Multitasking: Too Much Of A Good Thing?

How long can you maintain focus on a single thing?

If you’re like most people, your attention is usually split in various directions—e.g. a conversation with a co-worker, social media on your phone, and a work task.

Many of us pride ourselves on being able to juggle several tasks at once. But let’s not pat ourselves on the back just yet. Evidence shows that those who are inclined to multitask actually significantly inflate their ability to do it well.  

There’s no denying that our brains are built to process vast amounts of information. They are put to the test using several neural pathways at once as we juggle tasks.

But if you’re constantly distracted, it may one of these pathways falling behind. Executive attention is a crucial pathway in self-regulating attention, prioritising, and accessing relevant stored information.

Science shows that some people—due to both genetics and environments—are better at maintaining attention. And those prone to high-sensation seeking are at risk for becoming dependent on juggling several tasks at once.

The good news: research has also shown that executive attention can be improved through meditation.

Though we can use methods to improve our multitasking abilities, overuse is still a concernespecially when it comes to media multitasking.

Near constant exposure to phones and the internet may diminish our ability to maintain focus on any long-term tasks. The concern is so great that compulsive multimedia overuse could (in the future) be labelled as a mental health issue!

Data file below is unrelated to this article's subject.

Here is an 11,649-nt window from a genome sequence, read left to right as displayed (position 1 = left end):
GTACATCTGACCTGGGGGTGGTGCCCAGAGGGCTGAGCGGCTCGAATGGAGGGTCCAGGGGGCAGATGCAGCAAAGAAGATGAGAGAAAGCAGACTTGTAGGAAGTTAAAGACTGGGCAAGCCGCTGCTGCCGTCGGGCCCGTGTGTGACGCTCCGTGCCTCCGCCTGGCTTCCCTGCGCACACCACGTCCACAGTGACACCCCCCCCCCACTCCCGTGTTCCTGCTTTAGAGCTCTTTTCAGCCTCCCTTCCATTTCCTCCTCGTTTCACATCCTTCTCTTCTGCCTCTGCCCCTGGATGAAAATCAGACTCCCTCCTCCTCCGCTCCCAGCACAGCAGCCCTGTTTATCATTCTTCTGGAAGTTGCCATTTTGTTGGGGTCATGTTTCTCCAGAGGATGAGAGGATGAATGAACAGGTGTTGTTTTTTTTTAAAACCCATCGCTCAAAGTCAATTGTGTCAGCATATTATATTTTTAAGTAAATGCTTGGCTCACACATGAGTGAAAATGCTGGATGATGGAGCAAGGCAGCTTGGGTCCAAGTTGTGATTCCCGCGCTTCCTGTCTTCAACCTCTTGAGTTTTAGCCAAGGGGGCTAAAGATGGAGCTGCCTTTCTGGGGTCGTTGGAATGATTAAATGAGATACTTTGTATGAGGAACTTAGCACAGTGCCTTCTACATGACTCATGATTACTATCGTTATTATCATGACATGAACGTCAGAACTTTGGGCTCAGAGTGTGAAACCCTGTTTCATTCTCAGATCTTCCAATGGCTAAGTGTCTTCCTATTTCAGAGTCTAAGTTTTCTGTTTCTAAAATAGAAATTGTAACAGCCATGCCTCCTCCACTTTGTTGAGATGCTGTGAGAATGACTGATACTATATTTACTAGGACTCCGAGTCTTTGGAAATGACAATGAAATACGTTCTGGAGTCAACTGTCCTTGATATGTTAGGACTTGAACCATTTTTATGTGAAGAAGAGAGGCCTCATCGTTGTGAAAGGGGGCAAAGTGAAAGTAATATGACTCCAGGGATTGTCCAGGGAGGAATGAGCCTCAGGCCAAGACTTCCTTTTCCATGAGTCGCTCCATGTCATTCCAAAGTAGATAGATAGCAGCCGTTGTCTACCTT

Don’t sacrifice your ability to apply yourself by overloading your plate.

Curb unnecessary tasks.

Turn off notifications on your devices and put your phone on airplane mode. This will remove a very unnecessary distraction and allow you to get things done! You’ll have to adjust to not reaching for your phone every few minutes, but in a few days, you’ll feel the difference.

Take the scientific advice and practice meditation.

Integrative Body-Mind Training meditation brings you into a state of restful alertness which helps to improve attention, self-regulation and many neural pathways in the brain.

If you must multitask, use a goal tree.

A goal tree splits tasks into their underlying components. By clearly identifying what needs to be done, you can choose to handle an appropriate amount at one time. It also allows you to prioritise the tasks that can be done efficiently and concurrently.

Our brains may be information-processing machines, but this doesn’t mean we have to push them to the limits. Slow, steady and attentive wins the race!